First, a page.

I saw my first boxing match in a decrepit train depot in Greensboro, North Carolina sometime in the spring of 1997. I was finishing a degree in Religious Studies and working at an investment firm. In so far as one can pursue widely divergent paths in life, adding fight-fan to my list of aspirations was likely inevitable.
The venue had all the hallmarks that I would later come to understand accompanied most amateur boxing. The canvas was tattered, the beer was flat, the lighting flickered and paint peeled from the walls in humid boils. The fighters emerged from former luggage holding areas that had been pressed into service as dressing rooms. There was smoke in the air and crushed popcorn on the floor. The thick brass bell called the fighters to the ring with the only slicing tone that could penetrate the din. It was alien and poorly organized and just this side of legal but I loved it. I have been a boxing fan ever since.
At the Crystal Palace in Memphis I would eventually see Mike Tyson lay down Louisiana born Clifford Etienne like a side of beef off a hook in 49 seconds. But, my heart was always with the grubby little fights, the Golden Gloves and the young kids trying to scrap their way to something like glory.
Boxing at a maximum-security prison doesn’t hold out opportunities for the same sort of glory that lithe, bouncing men at a Golden Gloves fights crave. This may seem paradoxical to some but it offers the chance to win back a little of the humanity that the penal system wrings from those who pass through its concertina wire topped walls. Anything that elevates a prisoner beyond his life as a serial number with many, many years to withstand can provide the same sort of release.
Maybe these murderers and rapists don’t deserve the whiff of dignity they sense when they are granted some freedom from their daily penance. I have spent enough time at Angola to know that the nature of imprisoned life, punishment and retribution is too tangled a knot to untie in the short space of a blog post. But, I do know that I cannot deny the basic humanity of even those who have grossly violated some part of the social contract. A violent criminal may not deserve to tread the same turf those of us with bloodless hands walk but my every experience with prisoners has been that they are no less human for their crimes or their present condition of incarceration.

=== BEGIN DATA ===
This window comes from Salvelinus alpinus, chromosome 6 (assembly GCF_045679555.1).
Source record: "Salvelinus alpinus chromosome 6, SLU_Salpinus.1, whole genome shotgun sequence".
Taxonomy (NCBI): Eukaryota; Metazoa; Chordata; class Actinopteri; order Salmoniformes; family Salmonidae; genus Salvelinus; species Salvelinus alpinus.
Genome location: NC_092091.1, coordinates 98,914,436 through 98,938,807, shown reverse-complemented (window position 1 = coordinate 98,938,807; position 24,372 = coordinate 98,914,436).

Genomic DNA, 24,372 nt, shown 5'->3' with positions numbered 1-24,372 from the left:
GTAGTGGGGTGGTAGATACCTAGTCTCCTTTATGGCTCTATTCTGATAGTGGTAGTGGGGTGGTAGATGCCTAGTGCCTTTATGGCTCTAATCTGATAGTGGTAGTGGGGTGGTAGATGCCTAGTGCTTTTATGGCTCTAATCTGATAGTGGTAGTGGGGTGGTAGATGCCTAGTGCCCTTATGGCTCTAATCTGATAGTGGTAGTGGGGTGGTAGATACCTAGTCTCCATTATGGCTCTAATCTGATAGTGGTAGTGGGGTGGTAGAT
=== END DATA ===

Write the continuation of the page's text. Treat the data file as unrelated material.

These photos were taken in late winter, 2010. All but two have never seen the light of day until now. I held them back for largely selfish reasons. I thought I had good material, the sort of thing that would one day form the basis for a great article. But, some recent emails between Pete Brook of Prison Photography and myself got me thinking again about these shots. So, I thought I would post a few to see what people thought about them. These are not the best of the lot but they give a good idea of what I saw on that cold night at Angola when I stood in a room of several hundred, unfettered inmates. Boxing is brutality and grace, gentleness and unchained animalism. It is as frank a summation of the human experience as I have ever been privileged to witness. Is this changed by the fact that the boxers are all prisoners sentenced to life without the possibility of parole? I wish I could answer that question.